Cultural Competence In Public Health
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Culture can be defined as the sum total of the experiences of the group of people existing under a particular situation. A group shares many common elements. Culture is the how people in a group live and spend their lives together. The society’s values and norms are a vital part of the culture. Culture defines as to how a group of people make meaning of the world around them. It includes language, customs, norms, food, dressing, occupations, marriage and child rearing practices, social gatherings, learning, schooling, dependencies, reactions to disorders, buying/selling, communication, entertainment, habits, leisure, family life, and everyday matters. The seasons, climate, resources, politics, economy, literature, mass media and popular public opinions make a huge impact on the culture. Culture is not stagnant. It is built and re-built, but the major elements remain the same in it. Culture varies from place to place, house to house, city to city and country to country (Beriss, 2000).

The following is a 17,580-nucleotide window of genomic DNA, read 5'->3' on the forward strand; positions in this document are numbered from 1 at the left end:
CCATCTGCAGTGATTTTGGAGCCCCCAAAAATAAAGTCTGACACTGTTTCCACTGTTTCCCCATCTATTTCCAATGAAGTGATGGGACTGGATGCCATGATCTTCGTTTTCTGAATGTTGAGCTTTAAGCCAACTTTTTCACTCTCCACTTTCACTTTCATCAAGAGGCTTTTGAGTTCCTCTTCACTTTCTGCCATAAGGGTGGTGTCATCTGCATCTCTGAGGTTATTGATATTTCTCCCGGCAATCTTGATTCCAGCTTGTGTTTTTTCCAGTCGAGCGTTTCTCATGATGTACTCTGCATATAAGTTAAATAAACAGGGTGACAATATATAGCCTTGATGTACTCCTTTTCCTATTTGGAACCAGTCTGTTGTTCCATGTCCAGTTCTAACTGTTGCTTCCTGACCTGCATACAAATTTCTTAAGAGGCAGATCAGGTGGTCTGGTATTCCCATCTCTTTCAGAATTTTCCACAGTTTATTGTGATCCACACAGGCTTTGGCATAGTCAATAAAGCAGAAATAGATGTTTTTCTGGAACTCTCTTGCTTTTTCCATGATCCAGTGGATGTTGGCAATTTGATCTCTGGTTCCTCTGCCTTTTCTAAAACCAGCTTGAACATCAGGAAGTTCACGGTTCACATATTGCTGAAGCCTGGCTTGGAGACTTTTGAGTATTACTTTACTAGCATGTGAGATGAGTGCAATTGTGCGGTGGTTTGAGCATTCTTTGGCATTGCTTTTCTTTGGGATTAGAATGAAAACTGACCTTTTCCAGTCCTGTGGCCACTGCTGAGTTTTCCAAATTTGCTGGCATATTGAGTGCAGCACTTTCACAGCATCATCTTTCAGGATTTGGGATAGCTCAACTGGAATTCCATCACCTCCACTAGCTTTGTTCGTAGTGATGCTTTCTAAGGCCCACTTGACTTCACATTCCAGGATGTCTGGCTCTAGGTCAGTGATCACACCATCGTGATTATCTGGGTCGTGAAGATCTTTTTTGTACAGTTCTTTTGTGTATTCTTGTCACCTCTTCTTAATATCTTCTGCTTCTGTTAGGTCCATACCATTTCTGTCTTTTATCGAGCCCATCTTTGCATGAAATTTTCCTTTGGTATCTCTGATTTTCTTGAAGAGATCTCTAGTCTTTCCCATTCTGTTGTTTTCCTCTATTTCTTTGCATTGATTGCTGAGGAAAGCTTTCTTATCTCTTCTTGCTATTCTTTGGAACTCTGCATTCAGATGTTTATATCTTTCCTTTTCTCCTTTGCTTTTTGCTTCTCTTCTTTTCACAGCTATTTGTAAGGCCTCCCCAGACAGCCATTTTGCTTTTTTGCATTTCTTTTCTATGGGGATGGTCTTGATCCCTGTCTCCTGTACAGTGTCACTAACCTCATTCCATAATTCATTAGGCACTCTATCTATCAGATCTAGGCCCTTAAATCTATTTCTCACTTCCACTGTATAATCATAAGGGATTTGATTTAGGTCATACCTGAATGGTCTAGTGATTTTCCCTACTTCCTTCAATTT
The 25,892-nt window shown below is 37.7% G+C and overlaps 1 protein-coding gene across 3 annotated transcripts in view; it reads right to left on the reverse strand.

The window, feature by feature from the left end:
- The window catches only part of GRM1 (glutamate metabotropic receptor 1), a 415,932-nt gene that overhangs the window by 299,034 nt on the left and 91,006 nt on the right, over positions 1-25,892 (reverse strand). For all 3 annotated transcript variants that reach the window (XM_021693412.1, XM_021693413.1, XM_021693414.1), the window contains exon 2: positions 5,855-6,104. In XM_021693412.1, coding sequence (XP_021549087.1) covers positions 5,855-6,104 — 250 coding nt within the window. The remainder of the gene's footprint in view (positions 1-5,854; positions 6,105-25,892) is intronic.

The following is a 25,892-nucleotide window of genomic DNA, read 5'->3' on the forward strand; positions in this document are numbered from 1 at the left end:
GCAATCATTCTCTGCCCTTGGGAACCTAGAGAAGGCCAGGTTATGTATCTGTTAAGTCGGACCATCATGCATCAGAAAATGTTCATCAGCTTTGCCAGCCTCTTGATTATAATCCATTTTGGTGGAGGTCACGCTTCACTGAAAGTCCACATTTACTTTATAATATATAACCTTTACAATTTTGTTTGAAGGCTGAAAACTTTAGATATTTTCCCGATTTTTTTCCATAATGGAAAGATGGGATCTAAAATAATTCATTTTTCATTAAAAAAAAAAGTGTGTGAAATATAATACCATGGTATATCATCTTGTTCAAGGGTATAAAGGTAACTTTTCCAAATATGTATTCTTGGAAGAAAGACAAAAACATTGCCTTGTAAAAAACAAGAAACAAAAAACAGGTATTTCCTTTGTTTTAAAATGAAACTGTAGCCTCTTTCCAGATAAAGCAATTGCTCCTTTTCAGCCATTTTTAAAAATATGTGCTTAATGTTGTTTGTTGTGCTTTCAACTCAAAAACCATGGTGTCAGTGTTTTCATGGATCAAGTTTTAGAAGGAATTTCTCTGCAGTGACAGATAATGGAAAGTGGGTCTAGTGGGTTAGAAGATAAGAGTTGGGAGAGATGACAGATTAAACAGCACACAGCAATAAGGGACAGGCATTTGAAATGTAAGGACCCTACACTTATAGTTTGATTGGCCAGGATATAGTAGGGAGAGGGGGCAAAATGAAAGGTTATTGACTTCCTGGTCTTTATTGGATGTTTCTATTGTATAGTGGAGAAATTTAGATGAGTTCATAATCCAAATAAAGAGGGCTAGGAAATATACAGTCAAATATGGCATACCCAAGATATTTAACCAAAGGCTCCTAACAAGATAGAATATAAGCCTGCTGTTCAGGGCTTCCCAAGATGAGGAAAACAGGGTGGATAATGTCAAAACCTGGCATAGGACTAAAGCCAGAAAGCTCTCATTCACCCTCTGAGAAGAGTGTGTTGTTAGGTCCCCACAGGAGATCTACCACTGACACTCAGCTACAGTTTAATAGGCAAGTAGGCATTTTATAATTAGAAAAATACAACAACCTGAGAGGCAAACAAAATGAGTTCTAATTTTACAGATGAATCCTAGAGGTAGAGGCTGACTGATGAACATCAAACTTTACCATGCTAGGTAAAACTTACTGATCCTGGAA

These elements are important, and the topic under study is the perception of health, health decision making, and health behaviours. The culture influences the idea of how the illness is perceived and catered in the context of the culture. In some cultures, like those in African countries, the minor illnesses are difficult to treat and covers many issues due to lack of resources to deal with it. While in first world, developed countries, the major illnesses are seen to be more catered and there are facilities to treat them. The visiting to the doctor and availing the health facilities is also influenced by the culture. The cultural elements help in the perception of disease and health behavior determination. The health behaviors relate to the process by which there is an attitude formation towards the health behavior. Every culture comes with different health related practices. The health behaviors, keeping clean and ensuring safety measures are all a part of the process in which health is the primary factor. The education, schooling, family practices and schooling are all determinants of how the people see health issues. For example, people with lower education have a tendency to see mental disorders as a super-natural phenomenon. People with a lack of access to better health facilities are prone to choose cheaper self-medication services and use of home-made remedies to cure disorders. Without the cultural impact and economic development, the people are prone to develop the negative health behaviors or believes. For example, in India, many young girls and women refrain from eating certain foods during pregnancy as it is considered to be harmful for the fetus. This custom has no logic or scientific evidence but it is related to the followed customs and rituals (Petrakova, 2007).